In this study the author considers the functions and significance attached in ancient India to gold in all its aspects. Among these is the belief that gold is or represents light or the sun; is essentially identical to fire, fiery or brilliant energy, truth, ritual exactitude, prestige, royalty; is regarded as a symbol of life and human spirit, of purity and incorruptibility; its function as amulets and talismans; its relations with the gods; the various uses made of it in rites and ceremonies (soma and animal sacrifices, royal and funeral rites, and so on); ritual utensilia made of gold, symbolic actions transferring its inherent power and finally, its use as a means of purification and expiation.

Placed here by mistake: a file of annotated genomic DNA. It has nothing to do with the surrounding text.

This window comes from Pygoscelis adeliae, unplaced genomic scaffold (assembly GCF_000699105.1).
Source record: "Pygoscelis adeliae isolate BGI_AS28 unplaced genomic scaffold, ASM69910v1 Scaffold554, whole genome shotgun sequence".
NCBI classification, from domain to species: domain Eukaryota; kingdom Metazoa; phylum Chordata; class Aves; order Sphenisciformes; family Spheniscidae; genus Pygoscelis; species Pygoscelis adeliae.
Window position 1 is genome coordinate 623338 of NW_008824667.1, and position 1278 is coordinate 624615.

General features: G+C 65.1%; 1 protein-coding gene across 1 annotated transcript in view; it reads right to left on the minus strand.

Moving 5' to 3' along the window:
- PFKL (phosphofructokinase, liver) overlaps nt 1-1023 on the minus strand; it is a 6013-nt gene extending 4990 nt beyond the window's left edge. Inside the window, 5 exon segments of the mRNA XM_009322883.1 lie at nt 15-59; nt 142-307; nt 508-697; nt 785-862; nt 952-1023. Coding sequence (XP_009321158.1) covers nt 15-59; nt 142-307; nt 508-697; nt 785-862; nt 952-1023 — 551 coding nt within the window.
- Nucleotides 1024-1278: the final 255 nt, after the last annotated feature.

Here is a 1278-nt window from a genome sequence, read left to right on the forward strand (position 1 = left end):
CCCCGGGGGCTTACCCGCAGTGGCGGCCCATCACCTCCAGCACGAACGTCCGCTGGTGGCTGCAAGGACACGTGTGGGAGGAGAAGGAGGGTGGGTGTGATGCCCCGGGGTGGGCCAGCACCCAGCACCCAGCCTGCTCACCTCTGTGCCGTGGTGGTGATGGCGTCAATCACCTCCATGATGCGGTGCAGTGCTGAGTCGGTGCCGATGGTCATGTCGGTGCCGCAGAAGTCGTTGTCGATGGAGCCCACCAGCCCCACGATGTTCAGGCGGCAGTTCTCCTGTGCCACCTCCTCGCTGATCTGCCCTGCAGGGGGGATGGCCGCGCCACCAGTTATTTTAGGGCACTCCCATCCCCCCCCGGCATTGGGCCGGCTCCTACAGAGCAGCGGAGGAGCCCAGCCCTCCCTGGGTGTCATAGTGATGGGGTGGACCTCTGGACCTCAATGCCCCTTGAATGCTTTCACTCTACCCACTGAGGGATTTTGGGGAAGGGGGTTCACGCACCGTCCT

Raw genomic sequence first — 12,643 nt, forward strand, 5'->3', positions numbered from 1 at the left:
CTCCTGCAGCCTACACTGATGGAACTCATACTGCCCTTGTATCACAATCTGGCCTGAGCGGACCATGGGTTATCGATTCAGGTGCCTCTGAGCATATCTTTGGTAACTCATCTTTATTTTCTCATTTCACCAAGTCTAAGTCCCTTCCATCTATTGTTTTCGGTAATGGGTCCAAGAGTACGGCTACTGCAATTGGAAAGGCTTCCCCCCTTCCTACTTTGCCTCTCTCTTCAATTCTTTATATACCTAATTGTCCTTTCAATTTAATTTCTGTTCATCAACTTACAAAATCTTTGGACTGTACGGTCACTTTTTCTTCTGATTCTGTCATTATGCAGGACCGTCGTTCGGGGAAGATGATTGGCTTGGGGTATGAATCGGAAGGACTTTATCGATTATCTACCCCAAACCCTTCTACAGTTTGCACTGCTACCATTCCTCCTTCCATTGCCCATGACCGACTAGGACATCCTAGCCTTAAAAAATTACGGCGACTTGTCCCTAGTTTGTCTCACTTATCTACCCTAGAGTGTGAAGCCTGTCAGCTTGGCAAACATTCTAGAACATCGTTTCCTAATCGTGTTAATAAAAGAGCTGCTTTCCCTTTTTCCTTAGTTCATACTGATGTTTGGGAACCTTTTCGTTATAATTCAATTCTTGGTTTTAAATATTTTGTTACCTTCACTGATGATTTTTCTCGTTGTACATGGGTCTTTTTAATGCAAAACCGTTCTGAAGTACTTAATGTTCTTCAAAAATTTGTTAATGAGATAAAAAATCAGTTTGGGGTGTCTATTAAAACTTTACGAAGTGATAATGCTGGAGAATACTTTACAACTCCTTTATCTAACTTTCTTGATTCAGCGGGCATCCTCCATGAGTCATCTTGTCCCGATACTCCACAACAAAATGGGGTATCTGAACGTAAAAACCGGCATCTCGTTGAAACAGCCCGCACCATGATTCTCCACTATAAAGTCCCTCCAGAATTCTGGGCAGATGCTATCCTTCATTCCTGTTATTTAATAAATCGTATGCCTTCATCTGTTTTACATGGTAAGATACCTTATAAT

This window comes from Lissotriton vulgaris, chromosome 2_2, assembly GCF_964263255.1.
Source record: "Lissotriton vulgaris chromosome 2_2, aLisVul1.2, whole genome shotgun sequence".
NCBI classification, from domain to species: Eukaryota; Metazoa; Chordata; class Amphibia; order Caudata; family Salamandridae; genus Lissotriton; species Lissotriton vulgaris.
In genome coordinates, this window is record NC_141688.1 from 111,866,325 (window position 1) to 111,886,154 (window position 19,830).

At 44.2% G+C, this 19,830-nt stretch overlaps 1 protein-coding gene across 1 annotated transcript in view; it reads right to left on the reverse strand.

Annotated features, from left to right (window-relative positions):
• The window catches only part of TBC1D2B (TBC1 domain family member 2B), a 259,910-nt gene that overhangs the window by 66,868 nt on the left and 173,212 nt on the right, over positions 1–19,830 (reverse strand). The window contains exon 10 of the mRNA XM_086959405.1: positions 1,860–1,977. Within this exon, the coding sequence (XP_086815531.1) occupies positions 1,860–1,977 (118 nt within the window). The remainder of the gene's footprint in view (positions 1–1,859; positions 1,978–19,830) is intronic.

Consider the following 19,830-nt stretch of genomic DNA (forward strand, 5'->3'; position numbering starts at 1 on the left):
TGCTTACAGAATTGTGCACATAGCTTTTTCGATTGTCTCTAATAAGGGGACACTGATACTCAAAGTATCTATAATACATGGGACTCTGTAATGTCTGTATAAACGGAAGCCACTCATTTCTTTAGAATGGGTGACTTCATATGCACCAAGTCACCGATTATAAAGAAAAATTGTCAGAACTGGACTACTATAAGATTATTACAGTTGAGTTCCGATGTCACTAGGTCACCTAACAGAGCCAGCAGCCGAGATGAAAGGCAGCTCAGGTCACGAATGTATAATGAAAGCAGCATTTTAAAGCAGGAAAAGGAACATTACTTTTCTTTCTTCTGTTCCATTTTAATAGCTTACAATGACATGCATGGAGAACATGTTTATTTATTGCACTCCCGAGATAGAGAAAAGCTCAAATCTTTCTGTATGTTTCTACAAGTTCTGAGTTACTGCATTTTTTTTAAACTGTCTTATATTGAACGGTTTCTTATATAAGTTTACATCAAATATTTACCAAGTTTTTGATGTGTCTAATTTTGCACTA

This study leads to a better understanding of many Vedic texts, of various details of the ancient Indian sacrificial ritual, theology (including, for example, the deification of the sacrificer), speculative thought, cosmogony, of the significance of figures such as the golden goose, the golden Purusa and Hiraṇyagarbha.
Jan Gonda (d. 1991) was Professor of Sanskrit and Indology at Utrecht University from 1932-76, and also taught Indo-European subjects. Author of a prolific number of studies, his last publications are (with Brill):
The Indra Hymns of the ṛgveda (1989) and
Mantra interpretation in the Satapatha-Brāhmana (1988).
Indologists, Sanskrit scholars, students of the comparative history of religion.